So what is wrong with inheritance?

Podium: John Corbett; From a speech by the 4th Baron Rowallan to the House of Lords during their debate on reform yesterday
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The Independent Culture
SO THE problem is inheritance, is it? What is wrong with inheritance? Why does virtually everybody in the world try to have children if not to let them inherit? Even the Bible said the meek were to inherit the earth.

Inheritance is the very pillar of family life that this Government say they stand for. Inheritance is the true reason that we have fought for years to bring peace and prosperity for all. It is not about inheriting money and property only; it is about inheriting our future. It has been a central plank in all societies in our country for ever. It was good working practice for our forebears to hand on jobs in every trade to their sons. That was true of the miners, the dockers, the shipbuilders and the car workers. All ensured that their jobs were founded on the principle of inheritance.

Labour should have no objection to inheritance but it hates the independence of the hereditary peer who will not be told what to do by his own party Whip, let alone by that of any other party, or by spin doctors. Labour hates the fact that we inherited the right to vote in the Lords from our forebears. But we do not misuse it. The contrary is true, as we are brought up to look after and protect our moral responsibility to the country. Of course, there are exceptions to the rule. There are always some bad apples in any orchard, but they are very few in number and are controlled by your Lordships yourselves. We do not need a Speaker like the sheep and rabble at the other end. We do it ourselves--and woe betide you if you fall foul of that discipline.

Why does this Labour Government want to change so drastically that which has served us well for centuries? Why change for change's sake? Our European neighbours have suffered from tyrants, despots, dictators and the secret police.

We, on the other hand, have enjoyed rules, institutions, customs and standards which have given us the society of today, where everyone can look forward to a future without deprivation or starvation and have the security of a home and our envied social service programme to help those who unfortunately fall by the wayside.

Let us look at the alternatives to second Chambers around the world. Perhaps the noble Lord, Lord Kennet, will pay close attention here.

The Canadian Senate is a pure quango. It votes on strict party lines. It has become stronger than the lower House, as it can amend or block any Bill.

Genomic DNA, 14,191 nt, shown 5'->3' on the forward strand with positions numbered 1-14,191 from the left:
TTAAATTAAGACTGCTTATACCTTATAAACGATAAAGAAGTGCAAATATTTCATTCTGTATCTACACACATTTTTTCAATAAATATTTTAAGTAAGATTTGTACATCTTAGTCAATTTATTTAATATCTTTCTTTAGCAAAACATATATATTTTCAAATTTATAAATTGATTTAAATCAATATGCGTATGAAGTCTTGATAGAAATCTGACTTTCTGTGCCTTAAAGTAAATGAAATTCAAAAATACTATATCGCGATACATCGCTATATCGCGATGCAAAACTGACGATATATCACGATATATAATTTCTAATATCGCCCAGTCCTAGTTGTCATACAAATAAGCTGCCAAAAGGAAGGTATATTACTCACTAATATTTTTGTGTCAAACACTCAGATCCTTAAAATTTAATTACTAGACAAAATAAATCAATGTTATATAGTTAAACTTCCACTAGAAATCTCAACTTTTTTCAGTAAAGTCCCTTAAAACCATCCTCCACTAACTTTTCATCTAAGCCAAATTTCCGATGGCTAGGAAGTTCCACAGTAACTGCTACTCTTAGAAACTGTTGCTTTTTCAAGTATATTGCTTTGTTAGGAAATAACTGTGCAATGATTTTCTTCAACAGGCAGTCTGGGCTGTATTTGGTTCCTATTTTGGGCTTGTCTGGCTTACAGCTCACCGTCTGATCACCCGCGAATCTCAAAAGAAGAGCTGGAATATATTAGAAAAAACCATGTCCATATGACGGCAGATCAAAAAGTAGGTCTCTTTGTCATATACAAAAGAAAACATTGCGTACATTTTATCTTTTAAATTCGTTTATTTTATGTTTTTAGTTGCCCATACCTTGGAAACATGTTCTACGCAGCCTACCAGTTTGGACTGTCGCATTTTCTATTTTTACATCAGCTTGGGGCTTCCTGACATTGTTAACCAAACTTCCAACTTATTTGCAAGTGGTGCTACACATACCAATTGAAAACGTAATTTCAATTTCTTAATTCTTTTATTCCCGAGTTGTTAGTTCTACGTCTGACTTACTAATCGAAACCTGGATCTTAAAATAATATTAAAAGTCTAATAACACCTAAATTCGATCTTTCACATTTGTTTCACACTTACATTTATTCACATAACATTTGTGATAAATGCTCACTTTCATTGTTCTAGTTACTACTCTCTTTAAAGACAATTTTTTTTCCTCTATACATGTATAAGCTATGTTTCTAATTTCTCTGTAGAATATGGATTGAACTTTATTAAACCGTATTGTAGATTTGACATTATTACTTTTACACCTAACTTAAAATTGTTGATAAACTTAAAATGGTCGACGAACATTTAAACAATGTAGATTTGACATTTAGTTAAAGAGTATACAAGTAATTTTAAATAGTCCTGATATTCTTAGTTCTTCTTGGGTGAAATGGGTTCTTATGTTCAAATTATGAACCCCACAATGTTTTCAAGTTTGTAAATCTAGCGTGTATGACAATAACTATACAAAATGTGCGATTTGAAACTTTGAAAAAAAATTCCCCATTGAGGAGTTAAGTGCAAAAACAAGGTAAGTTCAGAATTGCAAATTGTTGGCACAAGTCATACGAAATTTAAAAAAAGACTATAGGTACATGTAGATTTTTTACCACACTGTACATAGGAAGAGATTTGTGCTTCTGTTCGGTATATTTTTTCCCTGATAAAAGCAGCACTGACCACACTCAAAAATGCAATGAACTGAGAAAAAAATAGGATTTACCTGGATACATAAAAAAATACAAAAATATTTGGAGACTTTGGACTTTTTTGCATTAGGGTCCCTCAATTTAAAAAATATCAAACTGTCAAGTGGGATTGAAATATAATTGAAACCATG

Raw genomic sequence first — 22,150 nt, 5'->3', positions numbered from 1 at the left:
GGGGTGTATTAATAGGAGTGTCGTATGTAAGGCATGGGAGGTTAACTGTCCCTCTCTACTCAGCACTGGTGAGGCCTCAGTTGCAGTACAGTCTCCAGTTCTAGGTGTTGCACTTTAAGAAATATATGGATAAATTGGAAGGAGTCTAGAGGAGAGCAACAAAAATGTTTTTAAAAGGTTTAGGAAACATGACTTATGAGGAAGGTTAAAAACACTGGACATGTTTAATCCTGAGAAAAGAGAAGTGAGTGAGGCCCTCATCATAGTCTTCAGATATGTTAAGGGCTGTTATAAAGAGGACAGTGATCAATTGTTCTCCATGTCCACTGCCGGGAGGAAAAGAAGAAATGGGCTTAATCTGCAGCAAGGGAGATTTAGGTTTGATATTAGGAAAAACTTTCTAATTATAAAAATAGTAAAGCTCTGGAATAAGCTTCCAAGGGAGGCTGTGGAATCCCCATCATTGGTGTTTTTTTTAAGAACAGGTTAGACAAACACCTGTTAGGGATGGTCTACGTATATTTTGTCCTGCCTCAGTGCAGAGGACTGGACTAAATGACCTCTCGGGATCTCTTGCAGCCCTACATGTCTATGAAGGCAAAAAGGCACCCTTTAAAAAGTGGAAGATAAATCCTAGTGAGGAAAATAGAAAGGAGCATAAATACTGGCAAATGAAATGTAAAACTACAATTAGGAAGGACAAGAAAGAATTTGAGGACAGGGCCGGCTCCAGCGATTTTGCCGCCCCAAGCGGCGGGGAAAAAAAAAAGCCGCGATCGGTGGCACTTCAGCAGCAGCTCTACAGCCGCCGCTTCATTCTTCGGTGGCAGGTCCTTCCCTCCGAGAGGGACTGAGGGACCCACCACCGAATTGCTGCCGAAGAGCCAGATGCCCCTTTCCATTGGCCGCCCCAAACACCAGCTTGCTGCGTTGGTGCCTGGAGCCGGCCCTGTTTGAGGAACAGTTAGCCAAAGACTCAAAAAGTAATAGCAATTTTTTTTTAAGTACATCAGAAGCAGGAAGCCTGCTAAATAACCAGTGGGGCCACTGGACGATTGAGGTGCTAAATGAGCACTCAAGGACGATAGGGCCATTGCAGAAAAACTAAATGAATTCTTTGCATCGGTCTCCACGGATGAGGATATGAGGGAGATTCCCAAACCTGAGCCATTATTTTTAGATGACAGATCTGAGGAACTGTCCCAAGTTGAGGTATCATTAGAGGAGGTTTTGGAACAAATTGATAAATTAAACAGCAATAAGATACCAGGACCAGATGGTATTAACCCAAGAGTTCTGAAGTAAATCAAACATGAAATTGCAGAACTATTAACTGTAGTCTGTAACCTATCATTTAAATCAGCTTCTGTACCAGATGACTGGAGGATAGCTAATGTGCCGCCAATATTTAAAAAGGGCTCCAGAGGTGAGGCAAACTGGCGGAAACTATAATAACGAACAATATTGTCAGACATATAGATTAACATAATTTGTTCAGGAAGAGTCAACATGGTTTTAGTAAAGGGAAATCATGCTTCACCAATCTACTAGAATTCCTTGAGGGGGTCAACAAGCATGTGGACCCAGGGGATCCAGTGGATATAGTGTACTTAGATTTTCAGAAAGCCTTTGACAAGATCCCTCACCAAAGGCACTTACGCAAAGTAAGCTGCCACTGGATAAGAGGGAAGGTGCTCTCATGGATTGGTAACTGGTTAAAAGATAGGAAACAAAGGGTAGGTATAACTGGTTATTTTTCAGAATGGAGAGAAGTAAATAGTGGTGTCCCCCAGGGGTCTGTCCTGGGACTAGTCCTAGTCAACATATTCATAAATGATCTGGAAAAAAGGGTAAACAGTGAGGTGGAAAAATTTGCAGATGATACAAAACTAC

Deadlock is frequent and the membership does not change until members die or reach 75. It has no young members and is moribund.

The German Bundesrat is a hybrid composed of representatives of the 16 Lander. They vote as they are told by the state governments. It is a permanent body with only a few members changing at state elections, and most Germans think it does not work. My Lords, in the German Bundesrat, some Members are elected; some are not.

The French Senate is jobs for the boys. Every three years one-third of its members are elected by an electoral college for nine years. Thus it is filled with ex-MPs.

The American Senate is now more powerful than the House of Representatives and the same is true in Australia, where both Houses are elected and both are vying for power. Are those better than the upper House that we have today?

An upper House should exist to stop the extremities of politics. It should give sober and considered responses to revising and perfecting legislation.

It should act as a brake on knee-jerk reactions to temporary outbreaks of passion or stupidity in the community.

This House does that. Yes, it can be argued that it is undemocratic but the fact is, whether this Government likes it or not, whether the country likes it or not, it works and it works well for this country.

The key to the balance of our constitution is your Lordships' House as presently constituted, because it has a separate method of appointment; it rewards public figures of our day; it has a detached approach to its functions; it has no pretensions and, most importantly, it does not seek to overrule the lower House. Why? Because of the hereditary principle.

We are seeing Old Labour rear its ugly head in this reform. Michael Foot said in 1963 about the House of Lords: "Let's cut its throat - let's make up our minds to have no more bother from the House of Lords."

The challenge, though, is to square the circle of democracy and still preserve the independence of the upper House and to stop it from being "a bother" in the future. Let us leave it alone for now.